before they were more or less under its influence. Uncle Billy passed rapidly from a bellicose state into one of stupor, the
Duchess became maudlin, and Mother Shipton snored. Mr. Oakhurst alone remained erect, leaning against a rock, calmly surveying
them. Mr. Oakhurst did not drink. It interfered with a profession which required coolness, impassiveness, and presence of
mind, and, in his own language, he "couldn't afford it." As he gazed at his recumbent fellow-exiles, the loneliness begotten
of his pariah-trade, his habits of life, his very vices, for the first time seriously oppressed him. He bestirred himself
in dusting his black clothes, washing his hands and face, and other acts characteristic of his studiously neat habits, and
for a moment forgot his annoyance. The thought of deserting his weaker and more pitiable companions never perhaps occurred
to him. Yet he could not help feeling the want of that excitement which, singularly enough, was most conducive to that calm
equanimity for which he was notorious. He looked at the gloomy walls that rose a thousand feet sheer above the circling pines
around him; at the sky, ominously clouded; at the valley below, already deepening into shadow. And, doing so, suddenly he
heard his own name called.
Mr. Oakhurst seldom troubled himself with sentiment, still less
with propriety; but he had a vague idea that the situation was not fortunate. He retained, however, his presence of mind sufficiently
to kick Uncle Billy, who was about to say something, and Uncle Billy was sober enough to recognize in Mr. Oakhurst's kick
a superior power that would not bear trifling. He then endeavored to dissuade Tom Simson from delaying further, but in vain.
He even pointed out the fact that there was no provision, nor means of making a camp. But, unluckily, the Innocent met this
objection by assuring the party that he was provided with an extra mule loaded with provisions, and by the discovery of a
rude attempt at a log-house near the trail. "Piney can stay with Mrs. Oakhurst," said the Innocent, pointing to the Duchess,
"and I can shift for myself." Nothing but Mr. Oakhurst's admonishing foot saved Uncle Billy from bursting into a roar of laughter.
As it was, he felt compelled to retire up the canon until he could recover his gravity. There he confided the joke to the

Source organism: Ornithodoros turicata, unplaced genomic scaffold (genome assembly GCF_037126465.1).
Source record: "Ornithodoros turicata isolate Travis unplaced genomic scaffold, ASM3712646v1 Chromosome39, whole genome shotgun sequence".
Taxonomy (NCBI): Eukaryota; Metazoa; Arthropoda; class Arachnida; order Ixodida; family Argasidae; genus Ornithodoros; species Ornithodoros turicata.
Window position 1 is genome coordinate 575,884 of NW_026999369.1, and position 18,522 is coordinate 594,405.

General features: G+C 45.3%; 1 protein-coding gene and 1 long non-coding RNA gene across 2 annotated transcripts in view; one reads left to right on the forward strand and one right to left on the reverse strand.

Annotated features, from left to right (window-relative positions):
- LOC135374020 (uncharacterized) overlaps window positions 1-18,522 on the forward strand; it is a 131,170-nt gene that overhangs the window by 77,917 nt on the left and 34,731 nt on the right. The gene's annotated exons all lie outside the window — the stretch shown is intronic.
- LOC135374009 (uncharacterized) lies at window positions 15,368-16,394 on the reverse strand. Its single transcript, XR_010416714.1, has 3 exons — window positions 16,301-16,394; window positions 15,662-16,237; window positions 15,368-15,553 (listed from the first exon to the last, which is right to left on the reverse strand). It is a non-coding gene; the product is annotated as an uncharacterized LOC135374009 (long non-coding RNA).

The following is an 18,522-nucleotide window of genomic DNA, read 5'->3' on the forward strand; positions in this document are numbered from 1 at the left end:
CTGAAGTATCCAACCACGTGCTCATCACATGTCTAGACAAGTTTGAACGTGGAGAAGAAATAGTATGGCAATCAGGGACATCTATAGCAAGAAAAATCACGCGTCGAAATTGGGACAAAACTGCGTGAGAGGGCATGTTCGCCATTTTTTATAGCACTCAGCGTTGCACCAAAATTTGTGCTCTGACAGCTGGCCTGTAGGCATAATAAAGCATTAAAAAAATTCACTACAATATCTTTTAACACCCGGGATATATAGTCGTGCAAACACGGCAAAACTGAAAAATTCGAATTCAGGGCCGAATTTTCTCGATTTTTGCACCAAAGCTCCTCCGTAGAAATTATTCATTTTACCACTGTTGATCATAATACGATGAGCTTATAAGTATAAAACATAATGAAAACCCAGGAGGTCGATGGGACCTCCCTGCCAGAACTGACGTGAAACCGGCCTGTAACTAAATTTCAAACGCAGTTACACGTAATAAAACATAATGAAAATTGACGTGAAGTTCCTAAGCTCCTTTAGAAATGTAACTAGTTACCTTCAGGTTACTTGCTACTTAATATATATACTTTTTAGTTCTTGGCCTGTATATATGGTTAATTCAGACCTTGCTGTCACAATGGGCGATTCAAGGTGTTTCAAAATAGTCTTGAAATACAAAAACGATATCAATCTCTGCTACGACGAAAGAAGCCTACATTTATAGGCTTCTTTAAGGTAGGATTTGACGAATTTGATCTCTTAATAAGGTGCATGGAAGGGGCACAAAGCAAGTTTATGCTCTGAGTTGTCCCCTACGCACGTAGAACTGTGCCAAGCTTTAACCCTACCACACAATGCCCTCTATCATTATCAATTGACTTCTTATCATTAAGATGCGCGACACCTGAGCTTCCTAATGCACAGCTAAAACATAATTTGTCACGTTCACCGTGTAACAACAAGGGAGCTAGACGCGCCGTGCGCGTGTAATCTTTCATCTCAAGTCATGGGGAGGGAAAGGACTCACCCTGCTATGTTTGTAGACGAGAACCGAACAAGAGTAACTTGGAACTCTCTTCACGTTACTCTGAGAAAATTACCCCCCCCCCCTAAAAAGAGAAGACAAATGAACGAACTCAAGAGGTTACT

tall pine-trees, with many slaps of his leg, contortions of his face, and the usual profanity. But when he returned to the
party, he found them seated by a fire--for the air had grown strangely chill and the sky overcast--in apparently amicable
conversation. Piney was actually talking in an impulsive, girlish fashion to the Duchess, who was listening with an interest
and animation she had not shown for many days. The Innocent was holding forth, apparently with equal effect, to Mr. Oakhurst
and Mother Shipton, who was actually relaxing into amiability. "Is this yer a d---d picnic?" said Uncle Billy, with inward
scorn, as he surveyed the sylvan group, the glancing firelight, and the tethered animals in the foreground. Suddenly an idea
mingled with the alcoholic fumes that disturbed his brain. It was apparently of a jocular nature, for he felt impelled to
slap his leg again and cram his fist into his mouth.
The momentary excitement brought Mr. Oakhurst back to the fire
with his usual calm. He did not waken the sleepers. The Innocent slumbered peacefully, with a smile on his good-humored, freckled
face; the virgin Piney slept beside her frailer sisters as sweetly as though attended by celestial guardians, and Mr. Oakhurst,
drawing his blanket over his shoulders, stroked his mustaches and waited for the dawn. It came slowly in a whirling mist of
snowflakes, that dazzled and confused the eye. What could be seen of the landscape appeared magically changed. He looked over
the valley, and summed up the present and future in two words--"Snowed in!" A careful inventory of the provisions, which,